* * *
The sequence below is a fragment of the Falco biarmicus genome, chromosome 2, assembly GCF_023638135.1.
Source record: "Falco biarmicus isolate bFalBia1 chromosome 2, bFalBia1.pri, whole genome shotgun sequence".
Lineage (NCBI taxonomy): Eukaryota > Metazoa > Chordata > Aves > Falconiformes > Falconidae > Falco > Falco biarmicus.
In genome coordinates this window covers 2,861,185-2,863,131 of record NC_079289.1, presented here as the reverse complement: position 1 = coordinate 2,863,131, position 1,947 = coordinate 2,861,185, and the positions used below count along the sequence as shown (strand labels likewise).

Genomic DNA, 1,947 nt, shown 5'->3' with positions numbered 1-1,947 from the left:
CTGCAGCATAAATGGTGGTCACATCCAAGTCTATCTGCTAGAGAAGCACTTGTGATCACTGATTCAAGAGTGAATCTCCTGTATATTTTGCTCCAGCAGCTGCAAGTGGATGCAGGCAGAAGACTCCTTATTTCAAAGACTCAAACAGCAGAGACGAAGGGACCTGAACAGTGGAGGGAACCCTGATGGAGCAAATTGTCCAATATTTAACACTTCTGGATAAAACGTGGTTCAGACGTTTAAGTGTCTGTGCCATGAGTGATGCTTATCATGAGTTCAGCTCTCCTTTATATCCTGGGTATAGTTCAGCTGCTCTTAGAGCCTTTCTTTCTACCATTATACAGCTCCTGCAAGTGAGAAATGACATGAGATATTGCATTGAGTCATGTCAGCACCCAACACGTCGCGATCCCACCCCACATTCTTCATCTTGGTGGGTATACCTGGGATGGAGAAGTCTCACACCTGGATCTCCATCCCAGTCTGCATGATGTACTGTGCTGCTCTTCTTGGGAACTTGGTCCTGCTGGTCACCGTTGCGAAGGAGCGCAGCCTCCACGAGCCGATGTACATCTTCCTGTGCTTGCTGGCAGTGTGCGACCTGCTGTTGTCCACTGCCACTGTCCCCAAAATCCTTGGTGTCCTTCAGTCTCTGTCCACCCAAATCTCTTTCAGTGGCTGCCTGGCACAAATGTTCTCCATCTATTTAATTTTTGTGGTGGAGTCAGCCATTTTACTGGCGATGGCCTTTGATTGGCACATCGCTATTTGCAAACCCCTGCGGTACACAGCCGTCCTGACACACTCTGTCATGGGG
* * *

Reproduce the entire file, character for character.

The sequence below is a fragment of the Falco biarmicus genome, chromosome 2, assembly GCF_023638135.1.
Source record: "Falco biarmicus isolate bFalBia1 chromosome 2, bFalBia1.pri, whole genome shotgun sequence".
Lineage (NCBI taxonomy): Eukaryota > Metazoa > Chordata > Aves > Falconiformes > Falconidae > Falco > Falco biarmicus.
In genome coordinates this window covers 2,861,185-2,863,131 of record NC_079289.1, presented here as the reverse complement: position 1 = coordinate 2,863,131, position 1,947 = coordinate 2,861,185, and the positions used below count along the sequence as shown (strand labels likewise).

Genomic DNA, 1,947 nt, shown 5'->3' with positions numbered 1-1,947 from the left:
CTGCAGCATAAATGGTGGTCACATCCAAGTCTATCTGCTAGAGAAGCACTTGTGATCACTGATTCAAGAGTGAATCTCCTGTATATTTTGCTCCAGCAGCTGCAAGTGGATGCAGGCAGAAGACTCCTTATTTCAAAGACTCAAACAGCAGAGACGAAGGGACCTGAACAGTGGAGGGAACCCTGATGGAGCAAATTGTCCAATATTTAACACTTCTGGATAAAACGTGGTTCAGACGTTTAAGTGTCTGTGCCATGAGTGATGCTTATCATGAGTTCAGCTCTCCTTTATATCCTGGGTATAGTTCAGCTGCTCTTAGAGCCTTTCTTTCTACCATTATACAGCTCCTGCAAGTGAGAAATGACATGAGATATTGCATTGAGTCATGTCAGCACCCAACACGTCGCGATCCCACCCCACATTCTTCATCTTGGTGGGTATACCTGGGATGGAGAAGTCTCACACCTGGATCTCCATCCCAGTCTGCATGATGTACTGTGCTGCTCTTCTTGGGAACTTGGTCCTGCTGGTCACCGTTGCGAAGGAGCGCAGCCTCCACGAGCCGATGTACATCTTCCTGTGCTTGCTGGCAGTGTGCGACCTGCTGTTGTCCACTGCCACTGTCCCCAAAATCCTTGGTGTCCTTCAGTCTCTGTCCACCCAAATCTCTTTCAGTGGCTGCCTGGCACAAATGTTCTCCATCTATTTAATTTTTGTGGTGGAGTCAGCCATTTTACTGGCGATGGCCTTTGATTGGCACATCGCTATTTGCAAACCCCTGCGGTACACAGCCGTCCTGACACACTCTGTCATGGGG